Knowing the answers to these questions can help you identify more efficient solutions and collect solid data on each link, thereby allowing your entire chain to be more flexible from beginning to end.
Supply Chain Analysis Flowchart Example
An example of a well-researched supply chain analysis flowchart
The above example shows a complete flowchart for a rice distributor. Note how the chart not only concentrates on the physical movement of the product from the paddy to the retailer, but also provides price points along the way.
A good flowchart should show you the big picture – movement, direction, cost, etc. – through each link in the chain. This makes it simple to see both inefficiencies and successes!
How Does Supply Chain Analysis Work With Logistics Management?
A logistics company will typically coordinate one or more activities along the supply chain. For instance, the warehouse that manufactures your product from raw materials may or may not be the same warehouse that will package it up and ship it to the customer—and a logistics firm will manage the in-between.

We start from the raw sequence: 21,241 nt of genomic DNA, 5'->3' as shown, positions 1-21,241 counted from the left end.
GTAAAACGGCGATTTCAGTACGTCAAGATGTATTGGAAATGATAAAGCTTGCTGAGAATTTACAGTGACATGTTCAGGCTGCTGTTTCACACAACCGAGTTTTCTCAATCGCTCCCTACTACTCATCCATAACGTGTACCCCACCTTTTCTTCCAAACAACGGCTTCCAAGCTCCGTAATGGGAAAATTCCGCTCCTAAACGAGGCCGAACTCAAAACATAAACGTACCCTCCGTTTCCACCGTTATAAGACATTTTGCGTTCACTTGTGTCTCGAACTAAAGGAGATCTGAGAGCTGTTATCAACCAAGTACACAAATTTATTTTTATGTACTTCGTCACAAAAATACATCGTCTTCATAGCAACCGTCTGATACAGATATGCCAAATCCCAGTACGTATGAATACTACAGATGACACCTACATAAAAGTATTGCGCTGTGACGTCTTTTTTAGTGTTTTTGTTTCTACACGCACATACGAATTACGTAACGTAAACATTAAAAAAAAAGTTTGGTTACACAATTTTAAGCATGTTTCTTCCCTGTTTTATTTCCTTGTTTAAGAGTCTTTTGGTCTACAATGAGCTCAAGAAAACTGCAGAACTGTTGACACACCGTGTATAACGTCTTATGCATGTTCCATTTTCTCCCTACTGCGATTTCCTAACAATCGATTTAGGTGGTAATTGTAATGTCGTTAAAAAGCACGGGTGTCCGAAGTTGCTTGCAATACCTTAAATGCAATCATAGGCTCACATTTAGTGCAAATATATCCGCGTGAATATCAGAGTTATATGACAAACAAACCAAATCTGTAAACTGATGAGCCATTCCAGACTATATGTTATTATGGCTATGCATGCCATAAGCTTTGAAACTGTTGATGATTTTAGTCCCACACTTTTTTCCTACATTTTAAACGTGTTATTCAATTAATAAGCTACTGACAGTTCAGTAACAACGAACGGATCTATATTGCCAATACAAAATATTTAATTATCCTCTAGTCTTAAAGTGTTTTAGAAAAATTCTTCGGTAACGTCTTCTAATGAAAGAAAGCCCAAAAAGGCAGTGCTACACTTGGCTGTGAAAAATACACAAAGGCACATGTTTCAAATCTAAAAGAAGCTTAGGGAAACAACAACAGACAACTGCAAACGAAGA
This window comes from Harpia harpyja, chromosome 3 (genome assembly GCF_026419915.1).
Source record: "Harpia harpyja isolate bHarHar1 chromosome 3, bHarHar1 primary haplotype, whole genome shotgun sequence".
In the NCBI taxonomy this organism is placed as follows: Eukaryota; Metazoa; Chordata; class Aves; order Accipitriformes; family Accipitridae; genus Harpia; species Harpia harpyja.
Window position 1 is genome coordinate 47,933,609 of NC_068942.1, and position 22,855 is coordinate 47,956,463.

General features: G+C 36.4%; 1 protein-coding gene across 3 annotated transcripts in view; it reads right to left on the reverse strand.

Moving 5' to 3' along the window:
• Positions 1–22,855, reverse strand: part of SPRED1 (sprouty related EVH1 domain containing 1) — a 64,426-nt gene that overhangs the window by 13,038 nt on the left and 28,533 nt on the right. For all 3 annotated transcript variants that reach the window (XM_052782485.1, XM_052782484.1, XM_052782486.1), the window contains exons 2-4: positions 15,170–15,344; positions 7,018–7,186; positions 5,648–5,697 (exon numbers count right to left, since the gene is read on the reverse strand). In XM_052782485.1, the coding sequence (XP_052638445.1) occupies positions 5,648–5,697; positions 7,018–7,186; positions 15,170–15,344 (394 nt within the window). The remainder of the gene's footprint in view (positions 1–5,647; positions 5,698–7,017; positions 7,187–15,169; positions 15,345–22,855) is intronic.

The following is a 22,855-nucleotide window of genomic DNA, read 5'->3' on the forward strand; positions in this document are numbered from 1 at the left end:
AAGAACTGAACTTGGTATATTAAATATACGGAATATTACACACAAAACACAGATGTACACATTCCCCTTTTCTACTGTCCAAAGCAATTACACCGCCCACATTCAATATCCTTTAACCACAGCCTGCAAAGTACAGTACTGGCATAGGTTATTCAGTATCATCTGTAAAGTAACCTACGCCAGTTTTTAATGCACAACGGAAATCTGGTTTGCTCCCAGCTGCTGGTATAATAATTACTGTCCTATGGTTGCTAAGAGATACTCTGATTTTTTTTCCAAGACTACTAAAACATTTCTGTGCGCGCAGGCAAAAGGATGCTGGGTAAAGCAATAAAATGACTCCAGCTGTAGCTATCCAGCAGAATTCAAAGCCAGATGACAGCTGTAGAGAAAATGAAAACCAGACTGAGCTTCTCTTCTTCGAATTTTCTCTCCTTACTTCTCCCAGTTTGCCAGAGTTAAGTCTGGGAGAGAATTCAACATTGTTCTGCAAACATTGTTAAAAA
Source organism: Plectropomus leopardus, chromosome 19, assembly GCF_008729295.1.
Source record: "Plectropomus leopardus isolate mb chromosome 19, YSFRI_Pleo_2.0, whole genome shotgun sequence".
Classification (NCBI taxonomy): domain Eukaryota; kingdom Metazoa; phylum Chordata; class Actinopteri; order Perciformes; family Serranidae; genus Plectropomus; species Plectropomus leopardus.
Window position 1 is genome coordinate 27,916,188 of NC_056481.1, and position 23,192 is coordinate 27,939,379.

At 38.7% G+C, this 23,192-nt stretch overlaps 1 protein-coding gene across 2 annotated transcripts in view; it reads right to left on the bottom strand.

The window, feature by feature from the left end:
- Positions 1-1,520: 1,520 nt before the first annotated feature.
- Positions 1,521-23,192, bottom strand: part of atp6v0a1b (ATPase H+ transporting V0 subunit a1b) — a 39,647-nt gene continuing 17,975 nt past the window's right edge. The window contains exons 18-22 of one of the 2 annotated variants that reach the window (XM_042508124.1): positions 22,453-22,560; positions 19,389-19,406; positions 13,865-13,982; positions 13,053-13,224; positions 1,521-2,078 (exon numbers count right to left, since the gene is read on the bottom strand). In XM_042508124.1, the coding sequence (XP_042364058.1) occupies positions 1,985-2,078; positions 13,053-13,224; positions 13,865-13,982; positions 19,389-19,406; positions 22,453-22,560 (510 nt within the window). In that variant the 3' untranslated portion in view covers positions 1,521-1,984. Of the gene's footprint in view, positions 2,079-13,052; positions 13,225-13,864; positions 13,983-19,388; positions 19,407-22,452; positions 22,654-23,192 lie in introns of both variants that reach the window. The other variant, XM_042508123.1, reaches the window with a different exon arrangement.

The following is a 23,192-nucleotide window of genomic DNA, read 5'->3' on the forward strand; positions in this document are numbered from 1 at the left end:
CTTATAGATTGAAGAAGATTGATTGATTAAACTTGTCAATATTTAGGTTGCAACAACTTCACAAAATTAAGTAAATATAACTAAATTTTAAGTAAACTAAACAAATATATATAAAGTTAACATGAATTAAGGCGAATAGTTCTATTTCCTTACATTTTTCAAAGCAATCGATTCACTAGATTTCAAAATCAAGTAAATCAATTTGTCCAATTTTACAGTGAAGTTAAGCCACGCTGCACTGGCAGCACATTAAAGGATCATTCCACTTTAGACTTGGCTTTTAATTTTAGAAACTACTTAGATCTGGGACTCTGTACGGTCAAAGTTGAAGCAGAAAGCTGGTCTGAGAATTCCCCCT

However, supply chain analysis is essential for logistics management, since it will determine how and when your product will be handled, allowing you and the logistics company to work together to shorten lead time, save money, and reduce inefficiencies.
A comprehensive analysis is time- and labor-intensive. While some companies go it alone and perform the analysis in-house, others enjoy fantastic results by outsourcing the task to an outside company, which may have more precise software options available.
Whichever way you choose to go, a supply chain analysis is one of the best things you can do for your business—and your customers.
Supply Chain Management (SCM), in recent years, has received increased attention from both academicians and managers. Managing a supply chain implies the integrated management of a network of entities, that begins with the suppliers' suppliers and ends with the customers' customers, for the production of products and services to the end consumers. Supply chain case studies analyze how companies seek to achieve cost reductions or profit improvements and make the supply chain more competitive as whole.
These cases are intended to provide wide-ranging information, management education, background information and leadership on the most relevant topics in business. Illustration from published and other sources, a case study is carefully designed to offer a highly practical resource for readers with all levels of experience. To assure quality and accuracy each case study is carefully reviewed. A case study is a written or recorded, detailed analysis of some targeted management issues, for the purpose of noting success or failure to used as a benchmark for education, research, and/or planning.
Download a Supply Chain Management Case Study in pdf format: